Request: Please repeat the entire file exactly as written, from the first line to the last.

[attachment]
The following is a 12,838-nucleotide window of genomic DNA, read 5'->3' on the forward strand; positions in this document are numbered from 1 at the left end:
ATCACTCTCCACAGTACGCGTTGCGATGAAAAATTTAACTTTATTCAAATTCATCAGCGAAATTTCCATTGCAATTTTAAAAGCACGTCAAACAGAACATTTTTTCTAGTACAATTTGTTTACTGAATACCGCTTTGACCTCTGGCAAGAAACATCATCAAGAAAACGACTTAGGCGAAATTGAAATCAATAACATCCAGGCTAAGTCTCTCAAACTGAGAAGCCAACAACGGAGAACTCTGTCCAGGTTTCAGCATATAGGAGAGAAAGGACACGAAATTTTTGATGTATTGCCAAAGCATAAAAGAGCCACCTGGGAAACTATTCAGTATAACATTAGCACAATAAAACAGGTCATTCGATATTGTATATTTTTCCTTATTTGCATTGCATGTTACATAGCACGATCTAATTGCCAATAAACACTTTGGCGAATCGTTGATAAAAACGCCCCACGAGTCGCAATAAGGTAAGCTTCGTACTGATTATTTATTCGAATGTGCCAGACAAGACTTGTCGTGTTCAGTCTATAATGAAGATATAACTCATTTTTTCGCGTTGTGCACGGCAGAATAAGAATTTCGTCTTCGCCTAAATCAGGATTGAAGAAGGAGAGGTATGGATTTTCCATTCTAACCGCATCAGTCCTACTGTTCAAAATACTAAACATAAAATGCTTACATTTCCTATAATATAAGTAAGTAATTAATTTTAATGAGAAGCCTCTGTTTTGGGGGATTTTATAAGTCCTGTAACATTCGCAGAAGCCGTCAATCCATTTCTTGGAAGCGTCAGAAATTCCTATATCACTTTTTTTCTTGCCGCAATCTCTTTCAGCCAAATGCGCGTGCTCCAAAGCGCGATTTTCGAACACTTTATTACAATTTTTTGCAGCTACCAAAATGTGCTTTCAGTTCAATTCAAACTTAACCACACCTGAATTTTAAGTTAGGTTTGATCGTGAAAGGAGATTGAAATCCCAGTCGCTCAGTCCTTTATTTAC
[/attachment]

The following is a 12,838-nucleotide window of genomic DNA, read 5'->3' on the forward strand; positions in this document are numbered from 1 at the left end:
ATCACTCTCCACAGTACGCGTTGCGATGAAAAATTTAACTTTATTCAAATTCATCAGCGAAATTTCCATTGCAATTTTAAAAGCACGTCAAACAGAACATTTTTTCTAGTACAATTTGTTTACTGAATACCGCTTTGACCTCTGGCAAGAAACATCATCAAGAAAACGACTTAGGCGAAATTGAAATCAATAACATCCAGGCTAAGTCTCTCAAACTGAGAAGCCAACAACGGAGAACTCTGTCCAGGTTTCAGCATATAGGAGAGAAAGGACACGAAATTTTTGATGTATTGCCAAAGCATAAAAGAGCCACCTGGGAAACTATTCAGTATAACATTAGCACAATAAAACAGGTCATTCGATATTGTATATTTTTCCTTATTTGCATTGCATGTTACATAGCACGATCTAATTGCCAATAAACACTTTGGCGAATCGTTGATAAAAACGCCCCACGAGTCGCAATAAGGTAAGCTTCGTACTGATTATTTATTCGAATGTGCCAGACAAGACTTGTCGTGTTCAGTCTATAATGAAGATATAACTCATTTTTTCGCGTTGTGCACGGCAGAATAAGAATTTCGTCTTCGCCTAAATCAGGATTGAAGAAGGAGAGGTATGGATTTTCCATTCTAACCGCATCAGTCCTACTGTTCAAAATACTAAACATAAAATGCTTACATTTCCTATAATATAAGTAAGTAATTAATTTTAATGAGAAGCCTCTGTTTTGGGGGATTTTATAAGTCCTGTAACATTCGCAGAAGCCGTCAATCCATTTCTTGGAAGCGTCAGAAATTCCTATATCACTTTTTTTCTTGCCGCAATCTCTTTCAGCCAAATGCGCGTGCTCCAAAGCGCGATTTTCGAACACTTTATTACAATTTTTTGCAGCTACCAAAATGTGCTTTCAGTTCAATTCAAACTTAACCACACCTGAATTTTAAGTTAGGTTTGATCGTGAAAGGAGATTGAAATCCCAGTCGCTCAGTCCTTTATTTAC